Nevada's Largest Casinos Report $1.2B Loss in Fiscal 2018

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Associated Press
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LAS VEGAS (AP) — Nevada's largest casinos lost $1.2 billion during the fiscal year that ended June 30 despite seeing record revenues, bringing to an end a two-year streak of posted profits.


A comprehensive annual report from state gambling regulators released Wednesday shows the 289 casinos reported the net loss from revenue of $27.1 billion. The loss was driven by expenses associated with the reorganization of Caesars Entertainment after emerging from bankruptcy.

The total revenue figure includes money patrons spent on gambling, hotel rooms, food, drinks and other sources. The 3.6 percent revenue growth compared with the previous fiscal year marks the eighth consecutive reported increase.

"There was a large company this fiscal year which experienced a very large amount of reorganization expenses due to their exit from bankruptcy," Michael Lawton, senior analyst with Nevada Gaming Control Board, said. "The good news is those are one-time charges, they are not recurring expenses. So if things keep going as they are, we shouldn't see such a substantial net loss recorded next fiscal year."

Caesars emerged from an $18 billion bankruptcy in late 2017.

The report known as the Gaming Abstract includes data about Nevada casinos that grossed $1 million or more in gambling revenue. It includes wide-ranging information, from average number of employees by department to gambling revenue per square foot of casino space.

Revenue from gambling activities increased last year to $11.6 billion, accounting for 42.8 percent of the total. Gambling revenue has increased in seven of the last eight years, but it hasn't been enough to get casinos to the levels before the Great Recession.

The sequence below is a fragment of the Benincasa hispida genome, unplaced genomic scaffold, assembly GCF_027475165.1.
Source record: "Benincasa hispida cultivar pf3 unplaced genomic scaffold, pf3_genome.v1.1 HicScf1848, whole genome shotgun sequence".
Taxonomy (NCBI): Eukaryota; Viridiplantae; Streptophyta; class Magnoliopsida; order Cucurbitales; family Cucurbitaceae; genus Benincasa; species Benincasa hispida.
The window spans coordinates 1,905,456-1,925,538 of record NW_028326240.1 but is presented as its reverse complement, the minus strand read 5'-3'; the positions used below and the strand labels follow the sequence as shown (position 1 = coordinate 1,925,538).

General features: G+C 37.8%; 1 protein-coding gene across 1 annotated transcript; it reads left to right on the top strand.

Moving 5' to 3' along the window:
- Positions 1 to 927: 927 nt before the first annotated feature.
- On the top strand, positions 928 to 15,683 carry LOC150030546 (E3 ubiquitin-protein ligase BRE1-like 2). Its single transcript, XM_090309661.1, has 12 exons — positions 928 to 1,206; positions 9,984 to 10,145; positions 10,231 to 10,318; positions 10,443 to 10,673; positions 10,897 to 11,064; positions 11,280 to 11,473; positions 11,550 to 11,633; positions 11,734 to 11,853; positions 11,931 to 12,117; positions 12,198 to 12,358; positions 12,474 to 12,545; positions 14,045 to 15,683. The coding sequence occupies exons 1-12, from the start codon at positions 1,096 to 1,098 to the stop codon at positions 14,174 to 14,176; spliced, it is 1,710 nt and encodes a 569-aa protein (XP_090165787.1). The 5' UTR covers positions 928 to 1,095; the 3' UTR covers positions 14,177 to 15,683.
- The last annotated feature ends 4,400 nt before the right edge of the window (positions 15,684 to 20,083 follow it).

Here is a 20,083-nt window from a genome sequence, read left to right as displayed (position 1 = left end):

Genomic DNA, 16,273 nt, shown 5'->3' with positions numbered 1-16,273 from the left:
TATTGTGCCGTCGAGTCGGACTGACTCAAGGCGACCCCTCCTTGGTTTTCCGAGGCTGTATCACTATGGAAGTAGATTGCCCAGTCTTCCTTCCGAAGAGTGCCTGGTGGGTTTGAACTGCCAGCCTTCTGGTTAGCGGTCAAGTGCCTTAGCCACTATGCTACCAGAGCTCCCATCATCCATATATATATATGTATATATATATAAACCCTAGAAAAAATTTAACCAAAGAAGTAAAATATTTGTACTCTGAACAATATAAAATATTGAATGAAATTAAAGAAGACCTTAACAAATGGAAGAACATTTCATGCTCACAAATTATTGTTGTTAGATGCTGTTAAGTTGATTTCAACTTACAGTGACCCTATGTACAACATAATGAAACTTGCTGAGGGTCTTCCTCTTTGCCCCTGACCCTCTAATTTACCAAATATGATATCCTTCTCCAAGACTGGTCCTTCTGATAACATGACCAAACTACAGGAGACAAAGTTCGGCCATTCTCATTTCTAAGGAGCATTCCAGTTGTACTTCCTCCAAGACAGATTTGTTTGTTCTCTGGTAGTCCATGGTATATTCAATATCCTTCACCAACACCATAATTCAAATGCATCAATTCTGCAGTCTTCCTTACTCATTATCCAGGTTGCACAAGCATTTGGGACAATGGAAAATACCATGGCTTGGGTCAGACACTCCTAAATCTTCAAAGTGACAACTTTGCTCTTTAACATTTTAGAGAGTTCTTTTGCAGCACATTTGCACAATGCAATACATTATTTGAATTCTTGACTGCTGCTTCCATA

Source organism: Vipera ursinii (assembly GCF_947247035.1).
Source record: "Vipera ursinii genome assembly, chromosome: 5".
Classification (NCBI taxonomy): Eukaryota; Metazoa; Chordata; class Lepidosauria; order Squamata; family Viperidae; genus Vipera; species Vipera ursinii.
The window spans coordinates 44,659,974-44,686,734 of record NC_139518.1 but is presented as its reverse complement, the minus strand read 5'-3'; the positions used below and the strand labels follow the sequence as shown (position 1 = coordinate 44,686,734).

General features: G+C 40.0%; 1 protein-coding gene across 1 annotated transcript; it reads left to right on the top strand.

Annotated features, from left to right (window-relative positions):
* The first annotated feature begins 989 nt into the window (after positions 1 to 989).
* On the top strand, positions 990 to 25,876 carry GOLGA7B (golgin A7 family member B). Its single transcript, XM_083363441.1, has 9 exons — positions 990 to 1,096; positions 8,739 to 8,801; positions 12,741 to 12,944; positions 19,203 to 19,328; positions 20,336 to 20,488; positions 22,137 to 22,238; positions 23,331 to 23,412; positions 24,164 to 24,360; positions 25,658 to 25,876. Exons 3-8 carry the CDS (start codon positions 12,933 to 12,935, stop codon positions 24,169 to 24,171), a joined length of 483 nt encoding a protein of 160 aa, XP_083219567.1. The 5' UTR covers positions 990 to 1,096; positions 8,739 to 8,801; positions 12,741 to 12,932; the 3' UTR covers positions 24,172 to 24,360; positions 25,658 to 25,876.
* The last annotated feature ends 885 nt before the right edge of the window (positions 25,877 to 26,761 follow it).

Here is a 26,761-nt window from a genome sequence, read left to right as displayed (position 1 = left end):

"We are down to just 7.1 percent below peak levels, which were recorded in '07," Lawton said. Casinos posted a record $12.5 billion in gambling revenue that fiscal year.

The report released Wednesday found that 76.2 percent of the gambling revenue came from 61 casinos owned by publicly traded companies.

The largest 168 casinos in Clark County, which is Nevada's most populous and includes Las Vegas, had a combined net loss of about $1 billion from total revenues of around $24.2 billion. In Washoe County, which includes Reno, 37 casinos combined to gain $97.4 million on revenue of $1.7 billion.

On the Las Vegas Strip, casinos reported combined losses of $1.7 billion and revenue of $18.3 billion. Gambling revenue accounted for 34.3 percent of the Strip's total revenue, making the fiscal year the 20th in a row that gambling revenue has made up less than 50 percent of the overall figure.


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